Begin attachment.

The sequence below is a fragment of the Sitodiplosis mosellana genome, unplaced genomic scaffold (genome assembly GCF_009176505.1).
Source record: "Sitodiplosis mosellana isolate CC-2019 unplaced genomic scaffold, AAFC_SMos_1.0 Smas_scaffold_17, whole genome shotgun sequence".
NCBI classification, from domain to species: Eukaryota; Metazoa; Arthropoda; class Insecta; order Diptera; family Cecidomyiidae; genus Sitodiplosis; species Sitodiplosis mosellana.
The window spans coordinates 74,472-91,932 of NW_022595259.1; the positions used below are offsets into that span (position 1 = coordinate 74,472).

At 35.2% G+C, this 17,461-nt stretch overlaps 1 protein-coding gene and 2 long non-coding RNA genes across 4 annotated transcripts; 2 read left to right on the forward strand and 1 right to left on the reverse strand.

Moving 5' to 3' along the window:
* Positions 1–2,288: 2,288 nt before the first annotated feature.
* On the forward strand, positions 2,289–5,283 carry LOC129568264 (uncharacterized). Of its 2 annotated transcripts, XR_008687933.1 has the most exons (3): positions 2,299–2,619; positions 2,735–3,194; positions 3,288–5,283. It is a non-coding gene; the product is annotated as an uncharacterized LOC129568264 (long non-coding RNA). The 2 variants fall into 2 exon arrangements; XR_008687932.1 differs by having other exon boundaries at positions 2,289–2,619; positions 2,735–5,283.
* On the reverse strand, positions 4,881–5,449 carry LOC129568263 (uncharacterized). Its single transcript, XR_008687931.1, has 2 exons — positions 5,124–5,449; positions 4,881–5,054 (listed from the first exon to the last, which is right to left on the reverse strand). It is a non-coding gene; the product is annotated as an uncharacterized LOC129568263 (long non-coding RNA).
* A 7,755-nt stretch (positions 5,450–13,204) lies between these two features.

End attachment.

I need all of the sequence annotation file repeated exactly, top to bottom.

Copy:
The sequence below is a fragment of the Sitodiplosis mosellana genome, unplaced genomic scaffold (genome assembly GCF_009176505.1).
Source record: "Sitodiplosis mosellana isolate CC-2019 unplaced genomic scaffold, AAFC_SMos_1.0 Smas_scaffold_17, whole genome shotgun sequence".
NCBI classification, from domain to species: Eukaryota; Metazoa; Arthropoda; class Insecta; order Diptera; family Cecidomyiidae; genus Sitodiplosis; species Sitodiplosis mosellana.
The window spans coordinates 74,472-91,932 of NW_022595259.1; the positions used below are offsets into that span (position 1 = coordinate 74,472).

At 35.2% G+C, this 17,461-nt stretch overlaps 1 protein-coding gene and 2 long non-coding RNA genes across 4 annotated transcripts; 2 read left to right on the forward strand and 1 right to left on the reverse strand.

Moving 5' to 3' along the window:
* Positions 1–2,288: 2,288 nt before the first annotated feature.
* On the forward strand, positions 2,289–5,283 carry LOC129568264 (uncharacterized). Of its 2 annotated transcripts, XR_008687933.1 has the most exons (3): positions 2,299–2,619; positions 2,735–3,194; positions 3,288–5,283. It is a non-coding gene; the product is annotated as an uncharacterized LOC129568264 (long non-coding RNA). The 2 variants fall into 2 exon arrangements; XR_008687932.1 differs by having other exon boundaries at positions 2,289–2,619; positions 2,735–5,283.
* On the reverse strand, positions 4,881–5,449 carry LOC129568263 (uncharacterized). Its single transcript, XR_008687931.1, has 2 exons — positions 5,124–5,449; positions 4,881–5,054 (listed from the first exon to the last, which is right to left on the reverse strand). It is a non-coding gene; the product is annotated as an uncharacterized LOC129568263 (long non-coding RNA).
* A 7,755-nt stretch (positions 5,450–13,204) lies between these two features.